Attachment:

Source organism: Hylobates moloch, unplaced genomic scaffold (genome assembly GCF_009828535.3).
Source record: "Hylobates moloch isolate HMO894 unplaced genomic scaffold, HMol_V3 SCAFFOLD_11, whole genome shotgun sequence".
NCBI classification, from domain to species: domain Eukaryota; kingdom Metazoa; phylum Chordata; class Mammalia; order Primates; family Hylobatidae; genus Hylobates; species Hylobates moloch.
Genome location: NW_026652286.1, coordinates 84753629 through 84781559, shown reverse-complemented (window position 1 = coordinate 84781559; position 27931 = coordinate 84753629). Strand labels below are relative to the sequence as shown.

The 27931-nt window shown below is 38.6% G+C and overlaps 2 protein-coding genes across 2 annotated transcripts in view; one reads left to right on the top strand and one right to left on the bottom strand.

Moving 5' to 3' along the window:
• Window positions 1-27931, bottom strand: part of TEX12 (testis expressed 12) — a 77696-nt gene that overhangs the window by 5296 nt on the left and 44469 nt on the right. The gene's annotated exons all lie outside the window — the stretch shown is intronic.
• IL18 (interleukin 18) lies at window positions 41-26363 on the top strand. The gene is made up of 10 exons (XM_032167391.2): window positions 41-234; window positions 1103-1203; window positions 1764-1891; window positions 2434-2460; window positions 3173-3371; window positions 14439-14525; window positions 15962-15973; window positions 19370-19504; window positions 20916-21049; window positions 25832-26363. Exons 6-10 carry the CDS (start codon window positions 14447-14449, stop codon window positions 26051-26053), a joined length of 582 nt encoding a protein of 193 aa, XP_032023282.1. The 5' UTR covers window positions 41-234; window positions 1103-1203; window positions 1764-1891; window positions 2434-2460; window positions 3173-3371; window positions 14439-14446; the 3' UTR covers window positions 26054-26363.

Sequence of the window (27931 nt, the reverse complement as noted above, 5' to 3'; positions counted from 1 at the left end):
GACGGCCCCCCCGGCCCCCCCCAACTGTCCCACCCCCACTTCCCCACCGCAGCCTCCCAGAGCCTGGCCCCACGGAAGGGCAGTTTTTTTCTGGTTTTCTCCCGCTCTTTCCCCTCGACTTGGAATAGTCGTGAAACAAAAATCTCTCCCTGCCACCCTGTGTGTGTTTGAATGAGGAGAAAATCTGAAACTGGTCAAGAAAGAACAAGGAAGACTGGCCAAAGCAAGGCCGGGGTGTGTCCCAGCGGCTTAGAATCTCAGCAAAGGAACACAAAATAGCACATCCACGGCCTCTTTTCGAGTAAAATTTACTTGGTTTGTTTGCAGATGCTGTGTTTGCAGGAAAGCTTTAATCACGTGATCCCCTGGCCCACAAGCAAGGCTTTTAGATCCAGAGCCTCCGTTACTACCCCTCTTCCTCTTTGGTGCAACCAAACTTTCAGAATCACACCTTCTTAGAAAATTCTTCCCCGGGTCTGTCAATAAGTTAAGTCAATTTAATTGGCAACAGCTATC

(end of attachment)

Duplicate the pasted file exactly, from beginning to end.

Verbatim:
Source organism: Hylobates moloch, unplaced genomic scaffold (genome assembly GCF_009828535.3).
Source record: "Hylobates moloch isolate HMO894 unplaced genomic scaffold, HMol_V3 SCAFFOLD_11, whole genome shotgun sequence".
NCBI classification, from domain to species: domain Eukaryota; kingdom Metazoa; phylum Chordata; class Mammalia; order Primates; family Hylobatidae; genus Hylobates; species Hylobates moloch.
Genome location: NW_026652286.1, coordinates 84753629 through 84781559, shown reverse-complemented (window position 1 = coordinate 84781559; position 27931 = coordinate 84753629). Strand labels below are relative to the sequence as shown.

The 27931-nt window shown below is 38.6% G+C and overlaps 2 protein-coding genes across 2 annotated transcripts in view; one reads left to right on the top strand and one right to left on the bottom strand.

Moving 5' to 3' along the window:
• Window positions 1-27931, bottom strand: part of TEX12 (testis expressed 12) — a 77696-nt gene that overhangs the window by 5296 nt on the left and 44469 nt on the right. The gene's annotated exons all lie outside the window — the stretch shown is intronic.
• IL18 (interleukin 18) lies at window positions 41-26363 on the top strand. The gene is made up of 10 exons (XM_032167391.2): window positions 41-234; window positions 1103-1203; window positions 1764-1891; window positions 2434-2460; window positions 3173-3371; window positions 14439-14525; window positions 15962-15973; window positions 19370-19504; window positions 20916-21049; window positions 25832-26363. Exons 6-10 carry the CDS (start codon window positions 14447-14449, stop codon window positions 26051-26053), a joined length of 582 nt encoding a protein of 193 aa, XP_032023282.1. The 5' UTR covers window positions 41-234; window positions 1103-1203; window positions 1764-1891; window positions 2434-2460; window positions 3173-3371; window positions 14439-14446; the 3' UTR covers window positions 26054-26363.

Sequence of the window (27931 nt, the reverse complement as noted above, 5' to 3'; positions counted from 1 at the left end):
GACGGCCCCCCCGGCCCCCCCCAACTGTCCCACCCCCACTTCCCCACCGCAGCCTCCCAGAGCCTGGCCCCACGGAAGGGCAGTTTTTTTCTGGTTTTCTCCCGCTCTTTCCCCTCGACTTGGAATAGTCGTGAAACAAAAATCTCTCCCTGCCACCCTGTGTGTGTTTGAATGAGGAGAAAATCTGAAACTGGTCAAGAAAGAACAAGGAAGACTGGCCAAAGCAAGGCCGGGGTGTGTCCCAGCGGCTTAGAATCTCAGCAAAGGAACACAAAATAGCACATCCACGGCCTCTTTTCGAGTAAAATTTACTTGGTTTGTTTGCAGATGCTGTGTTTGCAGGAAAGCTTTAATCACGTGATCCCCTGGCCCACAAGCAAGGCTTTTAGATCCAGAGCCTCCGTTACTACCCCTCTTCCTCTTTGGTGCAACCAAACTTTCAGAATCACACCTTCTTAGAAAATTCTTCCCCGGGTCTGTCAATAAGTTAAGTCAATTTAATTGGCAACAGCTATC